Executive teams of outperforming companies have more women in line roles versus staff roles. We tested the hypothesis that having more women executives in line roles (typically revenue generating) is more closely correlated with financial outperformance. We know from research, such as our Women in the Workplace 2017 report, that women are underrepresented in line roles. In our data set, this holds true even for top-quartile gender-diverse companies experiencing above-average financial performance. Yet these top-quartile companies also have a greater proportion of women in line roles than do their fourth-quartile peers: 10 percent versus 1 percent of total executives, respectively (Exhibit 3).


The penalty for not being diverse on both measures persists. Now, as previously, companies in the fourth quartile on both gender and ethnic diversity are more likely to underperform their industry peers on profitability: 29 percent in our 2017 data set.


The coronavirus pandemic caused major economic and health care disruptions; however, unlike during previous downturns, the coverage expansions put in place by the Affordable Care Act (ACA) served as a safety net for people who lost jobs and access to health coverage. The ACA sought to address the gaps in our health care system that left millions of people without health insurance by extending Medicaid coverage to many low-income individuals and providing subsidies for Marketplace coverage for individuals below 400% of the federal poverty level (FPL). In addition, policies adopted during the pandemic, including the requirement that states maintain continuous enrollment for Medicaid enrollees and the enhanced subsidies in the Marketplace, protected people against coverage losses and improved the affordability of private coverage, making it easier for low-income individuals most affected by the pandemic to gain and retain coverage. As a result, after increasing for three straight years from 2017 to 2019, the number of nonelderly uninsured individuals dropped by nearly 1.5 million from 28.9 million in 2019 to 27.5 million in 2021, and the uninsured rate decreased from 10.9% in 2019 to 10.2% in 2021.


Copyright September 2017 by the American College of Obstetricians and Gynecologists. All rights reserved. No part of this publication may be reproduced, stored in a retrieval system, posted on the Internet, or transmitted, in any form or by any means, electronic, mechanical, photocopying, recording, or otherwise, without prior written permission from the publisher.


The 2017 Census of Agriculture reported total U.S. irrigated cropland at 58 million acres. Much of the irrigated land is concentrated in the western U.S. where the production of many crops requires irrigation. Irrigation is also common in the southeastern U.S., particularly along the Mississippi River Valley in Arkansas, Louisiana, and Tennessee as well as southern Georgia and central Florida. Where irrigation occurs depends on regional cropping patterns, local climatic conditions as well as the availability of surface and groundwater resources.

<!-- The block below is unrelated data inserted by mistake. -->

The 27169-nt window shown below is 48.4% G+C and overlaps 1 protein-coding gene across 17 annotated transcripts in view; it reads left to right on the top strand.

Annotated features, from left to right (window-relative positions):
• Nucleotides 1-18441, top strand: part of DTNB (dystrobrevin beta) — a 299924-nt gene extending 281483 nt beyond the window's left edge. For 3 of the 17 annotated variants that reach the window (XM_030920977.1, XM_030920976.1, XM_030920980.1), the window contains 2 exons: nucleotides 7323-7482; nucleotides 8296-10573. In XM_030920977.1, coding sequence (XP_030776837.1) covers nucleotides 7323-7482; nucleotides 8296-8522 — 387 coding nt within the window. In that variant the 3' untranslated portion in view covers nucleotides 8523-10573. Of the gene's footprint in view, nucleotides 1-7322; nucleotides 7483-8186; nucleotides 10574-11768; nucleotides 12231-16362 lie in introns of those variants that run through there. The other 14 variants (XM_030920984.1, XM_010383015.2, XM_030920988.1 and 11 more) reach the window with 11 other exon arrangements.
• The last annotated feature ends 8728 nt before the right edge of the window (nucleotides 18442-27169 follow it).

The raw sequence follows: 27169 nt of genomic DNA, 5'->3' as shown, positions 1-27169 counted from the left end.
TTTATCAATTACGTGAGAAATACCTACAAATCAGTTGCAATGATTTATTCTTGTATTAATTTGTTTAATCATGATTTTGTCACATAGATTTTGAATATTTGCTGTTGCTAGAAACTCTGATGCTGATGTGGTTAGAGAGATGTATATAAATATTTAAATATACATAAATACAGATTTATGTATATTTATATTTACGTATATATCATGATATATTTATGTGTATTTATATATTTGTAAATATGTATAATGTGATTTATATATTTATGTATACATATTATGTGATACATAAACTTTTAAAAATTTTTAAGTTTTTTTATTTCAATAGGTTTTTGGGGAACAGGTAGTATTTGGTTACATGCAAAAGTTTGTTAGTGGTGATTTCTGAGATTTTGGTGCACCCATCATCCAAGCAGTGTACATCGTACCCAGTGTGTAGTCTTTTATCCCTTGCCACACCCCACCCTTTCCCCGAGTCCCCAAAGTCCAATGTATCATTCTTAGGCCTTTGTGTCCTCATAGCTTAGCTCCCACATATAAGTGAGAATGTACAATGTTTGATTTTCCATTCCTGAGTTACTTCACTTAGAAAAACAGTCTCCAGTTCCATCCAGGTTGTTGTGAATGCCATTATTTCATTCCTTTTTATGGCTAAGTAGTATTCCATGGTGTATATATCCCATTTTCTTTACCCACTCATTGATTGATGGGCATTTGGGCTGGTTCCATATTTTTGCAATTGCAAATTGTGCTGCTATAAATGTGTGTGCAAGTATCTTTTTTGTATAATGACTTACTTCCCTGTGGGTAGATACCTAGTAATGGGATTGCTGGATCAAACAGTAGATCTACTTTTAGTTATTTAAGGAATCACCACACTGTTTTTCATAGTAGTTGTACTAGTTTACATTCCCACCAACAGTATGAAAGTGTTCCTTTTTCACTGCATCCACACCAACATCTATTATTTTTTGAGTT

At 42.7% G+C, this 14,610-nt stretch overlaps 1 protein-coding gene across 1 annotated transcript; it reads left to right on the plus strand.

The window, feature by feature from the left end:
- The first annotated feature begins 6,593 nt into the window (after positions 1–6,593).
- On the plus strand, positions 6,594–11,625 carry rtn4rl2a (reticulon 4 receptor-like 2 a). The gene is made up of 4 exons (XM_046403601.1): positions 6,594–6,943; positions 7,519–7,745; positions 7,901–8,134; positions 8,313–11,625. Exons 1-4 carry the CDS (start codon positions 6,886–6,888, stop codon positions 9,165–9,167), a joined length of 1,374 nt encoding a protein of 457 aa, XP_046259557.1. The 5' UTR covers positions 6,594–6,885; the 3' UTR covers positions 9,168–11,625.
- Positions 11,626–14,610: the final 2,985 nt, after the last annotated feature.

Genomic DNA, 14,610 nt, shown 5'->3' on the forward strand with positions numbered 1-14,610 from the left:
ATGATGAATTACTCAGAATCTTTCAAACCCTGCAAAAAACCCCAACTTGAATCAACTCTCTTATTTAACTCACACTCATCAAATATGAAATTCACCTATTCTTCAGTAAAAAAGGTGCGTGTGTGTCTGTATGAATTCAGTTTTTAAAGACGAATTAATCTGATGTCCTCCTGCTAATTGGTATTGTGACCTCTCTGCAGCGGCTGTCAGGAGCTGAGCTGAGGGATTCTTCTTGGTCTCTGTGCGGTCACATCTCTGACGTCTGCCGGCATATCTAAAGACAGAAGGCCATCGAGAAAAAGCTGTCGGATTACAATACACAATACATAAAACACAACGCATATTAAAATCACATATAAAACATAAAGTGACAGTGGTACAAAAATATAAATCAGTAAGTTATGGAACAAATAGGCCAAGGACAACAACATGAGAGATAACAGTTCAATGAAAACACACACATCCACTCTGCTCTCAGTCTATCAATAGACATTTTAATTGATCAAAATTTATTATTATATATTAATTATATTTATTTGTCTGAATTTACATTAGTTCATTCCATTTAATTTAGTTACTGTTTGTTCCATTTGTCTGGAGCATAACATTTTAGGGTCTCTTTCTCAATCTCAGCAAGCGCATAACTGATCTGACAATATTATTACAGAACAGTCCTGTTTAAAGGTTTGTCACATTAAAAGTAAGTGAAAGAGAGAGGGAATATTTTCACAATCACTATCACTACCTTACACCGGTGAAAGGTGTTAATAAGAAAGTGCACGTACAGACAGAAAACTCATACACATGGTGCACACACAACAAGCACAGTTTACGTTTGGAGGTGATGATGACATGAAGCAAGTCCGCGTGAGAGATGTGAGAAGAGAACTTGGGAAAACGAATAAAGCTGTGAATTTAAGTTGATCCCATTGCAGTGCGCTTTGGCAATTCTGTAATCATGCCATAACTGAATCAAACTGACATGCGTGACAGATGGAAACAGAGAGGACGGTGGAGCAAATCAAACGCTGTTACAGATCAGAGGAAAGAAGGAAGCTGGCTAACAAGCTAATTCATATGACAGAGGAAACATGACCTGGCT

Nebraska had the most irrigated land among all U.S. States, with 8.6 million acres of irrigated cropland, accounting for 14.8 percent of all irrigated cropland in the United States. The prevalence of irrigated acreage in Nebraska relates to the abundance of groundwater resources as much of the state overlies the High Plains (Ogallala) aquifer. California ranked second, with 7.8 million acres, or 13.5 percent of all U.S. irrigated cropland; Arkansas, Texas, and Idaho rounded out the top 5 States in total irrigated cropland acreage in 2017. The twenty highest-ranked States in irrigated acreage accounted for about 90 percent of all irrigated land in 2017.


National trends in total irrigated acres belie important inter-regional variation in where irrigation occurs. Between 1997 and 2017 total irrigated agricultural land in California decreased from 8.8 to 7.8 million acres while irrigated land in Nebraska increased from 7 to 8.6 million acres. Over this same time period, irrigated cropland acreage in Arkansas increased by more than 1 million acres while Texas saw a decline of nearly 1.5 million acres. In 2012, Arkansas supplanted Texas as the State with the third most irrigated acres behind Nebraska and California. These observed regional trends reflect how changing water availability related to competing water demands, drought effects on surface water supplies and groundwater depletion has influenced the regional distribution of irrigated production.


Irrigation water allocations by crop reflect climate and crop-water consumptive requirements as well as shifting market conditions. Irrigated acres planted in corn and soybeans have expanded in the past 50 years. In 1964, cotton and hay, alfalfa were the leading irrigated crops, with corn and soybeans together accounting for less than 2.5 million irrigated acres. In 2017, corn grown for grain accounted for the most irrigated acreage in the U.S. with more than 12 million irrigated acres harvested. Soybeans accounted for the second most irrigated acreage in 2017 with more than 9 million irrigated acres harvested. The shift reflects expanding market demand for corn and soybeans as livestock feed and source for biofuel, as well as the broader eastern shift of irrigated agriculture where variable growing season rainfall promotes irrigating corn and soybean crops. 041b061a72